“Bitterly Cemetery,” the man answered, “doing your best impression of a snowman…woman.”

Oh. Right. Farts. She pushed feebly out of his arms. Her knees buckled, and she was grateful he hadn’t let go. “I can walk on my own.”

“I’m sure you can. Normally. Come on. I’ve got the heat blasting in the truck. Get warm, and I’ll take you home.”

Johanna let him help her. Bitterly, Connecticut was way too nice a town to allow miscreants. Everyone knew everyone and had most of their lives. This was no one to fear, even if he did frequent cemeteries after hours rescuing would-be popsicles from certain frostbite.

Her head began to clear. Memory edged around her trembling, the cold, her grief. The man scooted her into the truck, closed the door and came around the driver’s side. “There’s coffee in the thermos next to you.”

“No, thanks.”

His cell blipped and he turned a shoulder to answer it. Charlotte someone. She apparently wanted pizza.

Johanna tuned out, instead warming her hands in the hot air blasting from the heating vent. She thawed. Her trembling eased. Two days trying to get there in time, and she’d failed. Again. Was there no end to the ways she would fail her grandmother? Her sisters? She fought the tears rising up like rebels and failed at that too.

He handed her a crumpled tissue.

She snatched it from his hand, relieved it was only crumpled. “Thanks.”

“No problem.”

“I wasn’t trying to freeze to death or anything. I was just paying my respects. I missed the funeral.”

“I know.”

“I’m sure the whole town knows.” Johanna yanked off her hat, tried to smooth down static curls. “Well, the snow isn’t my fault. The whole Northeast is covered. My car wouldn’t make it and I couldn’t rent an SUV and I’m damn sure not going to attempt these roads in anything else, so I had to take a train and then no one answered their cell phones. I had to walk from—”

“Jo.”

She startled silent. Squinted. He pulled off his snowcap and a flop of auburn hair tumbled out. His beard lit a brighter copper than his hair. Eyelashes and brows arched over hazel eyes. A face she knew, despite the years. Johanna’s heart stuttered. “Charlie McCallan? For real?”

“Took you long enough.”

“You…you don’t look…” She pulled at his beard. “You’ve grown up.”

“It happens to boys when they turn into men.” He laughed. “They get hairy.”

He wore thick workman’s overalls and a down jacket, but he was obviously and most certainly no longer the bony kid she’d once shoved into the lake.

She flexed thawing fingers. “It has been way too long, Charlie.”

“I thought maybe you’d show up for the twentieth reunion.”

“Twentieth?” Johanna slumped. “Really?”

“Last Thanksgiving. You should have come. Fifty-eight of the…what was our class? Ninety-something?” He shrugged. “Whatever it was, we had a good turn out.”

“I don’t remember getting the invite.”

An eyebrow lifted, but Charlie only shifted into gear.

Tires crunched in the snow. The packing sound reminded Johanna of riding with Poppy in his ancient plow, making safe the streets of Bitterly through the long, snowy winters. Outside the warm cab, in this new winter, flurries drifted.

Charlie-freaking-McCallan. Of all people.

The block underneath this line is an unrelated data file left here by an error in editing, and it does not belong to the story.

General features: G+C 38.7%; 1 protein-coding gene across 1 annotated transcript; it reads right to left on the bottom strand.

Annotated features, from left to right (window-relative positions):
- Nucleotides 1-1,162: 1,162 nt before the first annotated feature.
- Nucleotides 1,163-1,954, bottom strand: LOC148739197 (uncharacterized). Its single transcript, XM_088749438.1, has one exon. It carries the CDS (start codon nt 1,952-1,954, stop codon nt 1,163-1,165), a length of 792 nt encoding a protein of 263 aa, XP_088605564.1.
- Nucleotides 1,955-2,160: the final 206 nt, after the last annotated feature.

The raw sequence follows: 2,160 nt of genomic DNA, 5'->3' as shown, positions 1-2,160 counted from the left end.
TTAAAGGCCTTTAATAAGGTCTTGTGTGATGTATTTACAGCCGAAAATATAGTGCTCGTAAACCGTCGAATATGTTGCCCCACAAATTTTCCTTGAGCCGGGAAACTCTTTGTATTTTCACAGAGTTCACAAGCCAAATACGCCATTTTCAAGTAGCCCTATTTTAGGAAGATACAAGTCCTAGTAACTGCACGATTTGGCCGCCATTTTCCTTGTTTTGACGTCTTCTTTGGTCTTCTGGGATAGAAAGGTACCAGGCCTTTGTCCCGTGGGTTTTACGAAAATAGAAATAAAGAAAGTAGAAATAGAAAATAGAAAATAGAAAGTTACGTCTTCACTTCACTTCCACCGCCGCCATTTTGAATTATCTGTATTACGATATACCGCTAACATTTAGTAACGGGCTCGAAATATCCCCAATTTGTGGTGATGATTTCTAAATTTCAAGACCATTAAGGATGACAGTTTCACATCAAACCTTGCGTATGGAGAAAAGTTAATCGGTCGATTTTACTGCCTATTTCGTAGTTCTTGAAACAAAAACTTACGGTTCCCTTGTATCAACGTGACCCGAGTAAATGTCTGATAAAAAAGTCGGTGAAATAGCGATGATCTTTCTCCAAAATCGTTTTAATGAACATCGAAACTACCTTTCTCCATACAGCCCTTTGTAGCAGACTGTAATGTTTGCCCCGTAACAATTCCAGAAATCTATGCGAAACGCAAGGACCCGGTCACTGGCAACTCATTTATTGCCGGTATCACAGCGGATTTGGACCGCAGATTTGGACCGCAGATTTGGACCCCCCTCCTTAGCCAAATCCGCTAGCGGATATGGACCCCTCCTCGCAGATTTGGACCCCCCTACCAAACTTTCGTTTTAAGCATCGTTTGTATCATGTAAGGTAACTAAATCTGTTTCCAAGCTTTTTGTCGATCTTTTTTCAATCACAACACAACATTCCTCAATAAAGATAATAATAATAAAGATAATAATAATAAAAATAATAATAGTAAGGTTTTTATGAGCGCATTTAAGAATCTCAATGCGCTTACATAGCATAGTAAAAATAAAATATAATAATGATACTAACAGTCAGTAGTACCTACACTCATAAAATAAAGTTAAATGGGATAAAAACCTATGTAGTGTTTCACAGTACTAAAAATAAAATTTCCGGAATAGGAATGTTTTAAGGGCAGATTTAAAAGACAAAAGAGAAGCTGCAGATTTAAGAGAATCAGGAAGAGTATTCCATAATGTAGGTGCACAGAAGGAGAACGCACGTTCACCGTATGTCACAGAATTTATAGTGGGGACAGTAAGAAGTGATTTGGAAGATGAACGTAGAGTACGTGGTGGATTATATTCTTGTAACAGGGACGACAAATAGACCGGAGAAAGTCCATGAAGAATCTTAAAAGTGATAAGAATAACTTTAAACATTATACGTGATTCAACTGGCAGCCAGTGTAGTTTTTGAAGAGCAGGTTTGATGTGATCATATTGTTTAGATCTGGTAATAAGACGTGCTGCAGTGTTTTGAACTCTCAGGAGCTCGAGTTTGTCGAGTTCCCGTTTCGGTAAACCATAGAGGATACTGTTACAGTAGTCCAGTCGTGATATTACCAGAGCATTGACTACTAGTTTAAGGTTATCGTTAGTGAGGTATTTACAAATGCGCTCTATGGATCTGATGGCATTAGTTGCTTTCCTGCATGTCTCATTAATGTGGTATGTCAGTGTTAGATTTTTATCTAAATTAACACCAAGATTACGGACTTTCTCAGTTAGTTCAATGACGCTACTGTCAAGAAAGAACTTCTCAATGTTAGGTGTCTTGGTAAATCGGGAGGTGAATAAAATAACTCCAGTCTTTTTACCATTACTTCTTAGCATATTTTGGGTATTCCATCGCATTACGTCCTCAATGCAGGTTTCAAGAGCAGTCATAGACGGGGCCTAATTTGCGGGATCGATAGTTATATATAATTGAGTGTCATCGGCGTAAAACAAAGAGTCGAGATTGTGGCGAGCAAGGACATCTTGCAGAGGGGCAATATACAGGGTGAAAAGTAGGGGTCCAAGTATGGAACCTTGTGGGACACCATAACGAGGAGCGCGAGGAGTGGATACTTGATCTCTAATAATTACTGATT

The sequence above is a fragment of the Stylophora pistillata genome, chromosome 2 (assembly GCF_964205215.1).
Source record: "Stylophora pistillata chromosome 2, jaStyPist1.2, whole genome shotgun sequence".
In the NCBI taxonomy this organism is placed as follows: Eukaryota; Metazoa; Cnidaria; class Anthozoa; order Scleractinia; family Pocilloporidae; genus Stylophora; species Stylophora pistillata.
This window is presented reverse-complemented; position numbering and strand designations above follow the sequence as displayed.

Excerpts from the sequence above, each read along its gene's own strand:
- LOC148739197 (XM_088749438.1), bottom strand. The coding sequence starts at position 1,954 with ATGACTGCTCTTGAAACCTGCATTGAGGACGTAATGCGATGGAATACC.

She had known him as unavoidably as she did everyone else in Bitterly—the ghost-white kid whose parents were caretakers of the town cemetery. They’d grown up together, largely circled in and out of friendship, until the summer they were seventeen.

The heat in the truck was becoming oppressive. Johanna unzipped her coat. “Working the graveyard shift? Pun very much intended.”

“I don’t really work the cemetery anymore. Mom and Dad retired, turned it over to the town. I fill in once in a while, doing maintenance.”

“No one knows this place better than you.” Johanna blew her nose. “And Gina? How’s she?”

“In Florida with the yoga instructor she left me for.”

Again her heart stuttered. Johanna loosened her scarf. Gina had been nice enough, pretty enough, and got pregnant senior year and ruined everything.

“And your…daughter, wasn’t it? You had a few more, too.”

“Charlotte,” he answered. “She’s good. I’ve got five kids. Two daughters and three sons.”

“That’s a lot of kids.”

He chuckled, his eyes straying from the road to look her way. “It is. They also require a lot of pizza. Mind if I stop on our way past?”

“Oh, sure. No problem. Thanks, by the way, for…”

“No worries.”

They drove in silence, the ineffectual wipers slapping a rhythm to go with the crunching tires. He pulled into town following the same trek Johanna had made from the train station. She hadn’t earlier noticed the faux-gaslights wrapped in pine and holly, the trees lining the Green, the candles in every window. Neither had she absorbed the olive oil boutique or the wine bar on either side of the pizza place that had once been the only restaurant in town. She’d been too furious that none of her sisters picked up her call. Her numerous calls.

Johanna sighed. The window fogged. Charlie was nice enough not to ask what was wrong. He could guess, and he’d probably be right. He pulled up in front of D’Angelo’s Pizzeria, and left the truck running.

“I’ll be right back.”

She waved him away. The waft of cold air he let in made her shiver, but it felt good. Bracing. Clarifying. She opened the window and let the falling snow hit her face. Remembering. Johanna hated to remember. It was her number one reason for staying far away from Bitterly. The door opened and reason number two slipped into the truck, stretching nearly across her to set the pizzas down on the back seat. His jacket fell open. He was definitely not the skinny kid she’d pushed into the lake. He smelled good. Pizza and something musky.

“Sorry. They’re hot.”

She closed the window. “Does your father-in-law still make the pizza?”

BOOK: Seeking Carolina
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ads